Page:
By the same token, you will get the occasional nightmare volunteer. The professional complainer, the star-struck selfie addict, the wannabe team leader that “knows better than you”, the rampant media whore – they come in all shapes and sizes. Sadly, they can be far more time-consuming to deal with than their contribution warrants. But don’t forget that you have the final say. If they are disrupting your team, send them home. Never be afraid to do that.

So, in summary: Be clear in your own mind what your job is. Brief well but keep it light. Manage expectations and be clear about exceptions. Be positive and up-beat, make sure that your team knows you want them to have a good time and double, triple-check that they know how to find you at any time. Tell them you want to know about any issues immediately and that after the shift is too late to sort out a problem. And most of all, be visible to everyone on your team, always.

This seemed to go down quite well with the group membership. One asked about volunteering itself, to which I responded..

I could probably write a PhD dissertation on an analysis of volunteer motivation! 

Over the years working with teams of volunteers on the Olympic Park and as part of Team London, I have come across so many different types of people and different styles of working as volunteers. I listed what I consider to be the worst attributes above in the nightmare volunteers bit – and I have known (and fallen out with!) examples of each.

The best ones are the opposite of those. The best ones are the ones that know that it is important that their efforts contribute to a better experience for other people rather than themselves, who get their reward from seeing someone else’s day improved through their efforts rather than any direct glory for themselves, who know that they are a small part of a big team and it’s how the whole team works together that makes the difference.

The best volunteers adapt and change to dynamic circumstances rather than let things fall apart around them but at the same time when something isn’t going right are not afraid to ask for advice or assistance. The best volunteers are those that take time before working on an event to familiarise themselves with where they’re going to be working, have read and re-read their training notes and who listen to their pre-shift briefings. Those people hit the ground running and do a great job right from the first shift.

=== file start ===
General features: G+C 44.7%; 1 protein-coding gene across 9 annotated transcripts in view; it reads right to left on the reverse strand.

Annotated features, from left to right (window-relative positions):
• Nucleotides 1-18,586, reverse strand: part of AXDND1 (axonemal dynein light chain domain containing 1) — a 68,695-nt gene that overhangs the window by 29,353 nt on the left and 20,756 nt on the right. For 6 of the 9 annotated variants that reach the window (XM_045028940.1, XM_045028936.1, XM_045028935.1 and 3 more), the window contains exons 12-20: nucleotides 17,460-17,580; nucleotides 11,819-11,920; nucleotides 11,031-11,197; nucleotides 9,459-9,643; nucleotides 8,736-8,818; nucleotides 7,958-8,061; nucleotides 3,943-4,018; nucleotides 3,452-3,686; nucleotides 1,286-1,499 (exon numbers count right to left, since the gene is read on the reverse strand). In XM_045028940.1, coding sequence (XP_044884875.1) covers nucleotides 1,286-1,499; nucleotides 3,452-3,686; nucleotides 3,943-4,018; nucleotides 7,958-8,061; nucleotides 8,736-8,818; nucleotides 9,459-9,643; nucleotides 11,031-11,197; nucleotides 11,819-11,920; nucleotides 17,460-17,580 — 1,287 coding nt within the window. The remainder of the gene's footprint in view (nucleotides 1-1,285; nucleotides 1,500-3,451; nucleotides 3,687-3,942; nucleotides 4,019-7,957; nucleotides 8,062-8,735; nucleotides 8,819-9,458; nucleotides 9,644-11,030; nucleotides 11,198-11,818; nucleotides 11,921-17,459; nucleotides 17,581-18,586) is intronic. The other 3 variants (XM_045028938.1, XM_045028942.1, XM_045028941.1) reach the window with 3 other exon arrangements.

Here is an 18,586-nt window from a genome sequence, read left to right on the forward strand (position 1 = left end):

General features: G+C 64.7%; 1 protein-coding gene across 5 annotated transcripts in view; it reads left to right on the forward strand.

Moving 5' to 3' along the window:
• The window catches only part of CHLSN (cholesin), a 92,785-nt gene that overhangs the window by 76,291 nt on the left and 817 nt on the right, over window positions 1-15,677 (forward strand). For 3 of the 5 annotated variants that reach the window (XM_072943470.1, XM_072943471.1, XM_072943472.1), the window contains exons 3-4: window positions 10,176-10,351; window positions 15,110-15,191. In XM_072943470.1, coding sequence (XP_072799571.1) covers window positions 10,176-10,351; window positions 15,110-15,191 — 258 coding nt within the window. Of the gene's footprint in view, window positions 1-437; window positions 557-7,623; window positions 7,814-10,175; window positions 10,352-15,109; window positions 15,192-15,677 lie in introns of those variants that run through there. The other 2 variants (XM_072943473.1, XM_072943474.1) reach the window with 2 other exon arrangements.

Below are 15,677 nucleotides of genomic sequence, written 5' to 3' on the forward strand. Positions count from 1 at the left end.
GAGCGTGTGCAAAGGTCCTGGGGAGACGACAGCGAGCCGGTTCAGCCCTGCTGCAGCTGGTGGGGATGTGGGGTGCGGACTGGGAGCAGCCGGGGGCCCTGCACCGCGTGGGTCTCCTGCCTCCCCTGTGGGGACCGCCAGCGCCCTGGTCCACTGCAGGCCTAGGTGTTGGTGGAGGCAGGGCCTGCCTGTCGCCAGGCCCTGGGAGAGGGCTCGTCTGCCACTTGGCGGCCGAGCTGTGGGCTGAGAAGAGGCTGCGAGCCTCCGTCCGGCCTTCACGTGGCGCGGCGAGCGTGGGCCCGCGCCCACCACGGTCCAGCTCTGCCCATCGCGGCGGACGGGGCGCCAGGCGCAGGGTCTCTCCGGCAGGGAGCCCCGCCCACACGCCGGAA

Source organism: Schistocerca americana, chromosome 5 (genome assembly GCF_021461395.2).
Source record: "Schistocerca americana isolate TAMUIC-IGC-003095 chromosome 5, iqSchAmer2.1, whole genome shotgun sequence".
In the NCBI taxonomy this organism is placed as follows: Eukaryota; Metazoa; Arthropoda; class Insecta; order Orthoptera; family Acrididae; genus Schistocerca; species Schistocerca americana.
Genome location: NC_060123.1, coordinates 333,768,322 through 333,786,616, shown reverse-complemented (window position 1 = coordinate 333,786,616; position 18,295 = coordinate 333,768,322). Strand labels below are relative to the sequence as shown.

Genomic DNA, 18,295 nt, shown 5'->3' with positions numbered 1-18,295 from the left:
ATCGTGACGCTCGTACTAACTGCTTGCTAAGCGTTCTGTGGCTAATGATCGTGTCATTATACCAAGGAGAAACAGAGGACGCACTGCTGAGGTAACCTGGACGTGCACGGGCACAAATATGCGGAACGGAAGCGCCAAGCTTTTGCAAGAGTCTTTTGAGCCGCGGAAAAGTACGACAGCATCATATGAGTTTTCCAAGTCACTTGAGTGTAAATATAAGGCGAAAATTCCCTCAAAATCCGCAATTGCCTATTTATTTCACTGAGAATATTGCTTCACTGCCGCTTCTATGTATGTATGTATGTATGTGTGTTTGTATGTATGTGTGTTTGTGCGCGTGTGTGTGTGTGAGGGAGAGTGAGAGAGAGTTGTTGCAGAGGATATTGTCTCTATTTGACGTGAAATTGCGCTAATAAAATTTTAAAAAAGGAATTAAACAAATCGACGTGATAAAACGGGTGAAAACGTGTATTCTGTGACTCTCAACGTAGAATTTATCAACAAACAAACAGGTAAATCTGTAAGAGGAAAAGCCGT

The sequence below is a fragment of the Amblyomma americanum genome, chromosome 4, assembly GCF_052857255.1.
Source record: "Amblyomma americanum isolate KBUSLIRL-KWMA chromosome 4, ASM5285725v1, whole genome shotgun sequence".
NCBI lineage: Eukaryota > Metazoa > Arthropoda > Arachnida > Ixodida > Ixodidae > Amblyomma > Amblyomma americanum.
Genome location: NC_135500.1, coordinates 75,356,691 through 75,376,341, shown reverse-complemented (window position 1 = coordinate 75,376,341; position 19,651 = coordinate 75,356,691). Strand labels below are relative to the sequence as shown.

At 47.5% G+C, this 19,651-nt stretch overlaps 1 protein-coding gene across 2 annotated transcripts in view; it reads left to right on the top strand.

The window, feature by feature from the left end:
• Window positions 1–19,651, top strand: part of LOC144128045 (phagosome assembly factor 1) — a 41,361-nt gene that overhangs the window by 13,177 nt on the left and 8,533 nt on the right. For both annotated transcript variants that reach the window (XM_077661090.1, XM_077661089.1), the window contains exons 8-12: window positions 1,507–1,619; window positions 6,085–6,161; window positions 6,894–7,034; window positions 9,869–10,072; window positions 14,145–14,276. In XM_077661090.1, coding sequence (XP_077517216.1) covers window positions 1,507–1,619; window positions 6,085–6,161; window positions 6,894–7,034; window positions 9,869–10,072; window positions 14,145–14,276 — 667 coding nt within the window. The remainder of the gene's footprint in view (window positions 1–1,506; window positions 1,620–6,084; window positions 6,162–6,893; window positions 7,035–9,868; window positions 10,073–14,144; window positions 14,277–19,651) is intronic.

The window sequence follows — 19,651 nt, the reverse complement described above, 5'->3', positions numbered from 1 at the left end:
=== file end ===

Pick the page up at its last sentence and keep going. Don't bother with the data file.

I don’t know how others feel about new volunteering experiences, but I always get very nervous before starting something new, and the bigger the role or event the worse that is. I still get twitchy thinking about the Lumiére event from early last year. I always find that spending a few hours in Wikipedia or looking online at maps or browsing through organisers’ web sites and so on is time very well spent. 

A couple of the volunteers I work with regularly carry little notebooks with them, and this is a brilliant idea. A lady I’m working with on Monday does this. In those notebooks they put all the stuff that caught their eye in their preparation, any key briefing points for that day and interesting or relevant stuff that occurs during their shift. That level of preparation means that they are already tuned-into what they need for their day so they can enjoy it all the more. I certainly plan to do that for these athletics events. 

Give me ten well-prepared, adaptable and properly-motivated volunteers any day over a hundred “alpha volunteers” who have been doing it for years and “know best”. If a volunteer is doing their role looking for praise, applause, attention or to stalk some celebrity somewhere, then they need to re-examine their motivation. Because people like that drag an event down when they should be building it up. I have no time at all for “queen bee” volunteers who think they are the most important person there.

I suppose it’s about perspective. Yes, we’re all volunteers because we get something out of it. Of course we are, that’s perfectly normal and right. If that something is the satisfaction of being a valuable part of something bigger than you, that works as well as it possibly can and that contributes in a positive way to society as a whole and the visiting and watching public in particular then that is absolutely spot-on.

If you’re in it for the glory, then go and be a politician, because volunteering isn’t for you.

Successful volunteering is about getting the small things right. If at the end of a shift you can think of a handful of occasions when someone has headed away from you being grateful and with a smile on their face, or able to do something they didn’t think they could do, then that is a good shift. If someone heads away after you’ve helped them and they’re excited about being here and are sharing your enthusiasm and positivity about their day, then that is a good shift. If people, tired but happy, head home after a busy day and quietly think to themselves “those volunteers were bloody good”, then that is a good shift.

Because it’s about them, not us, in the end.

All, of course, just my opinion! 🙂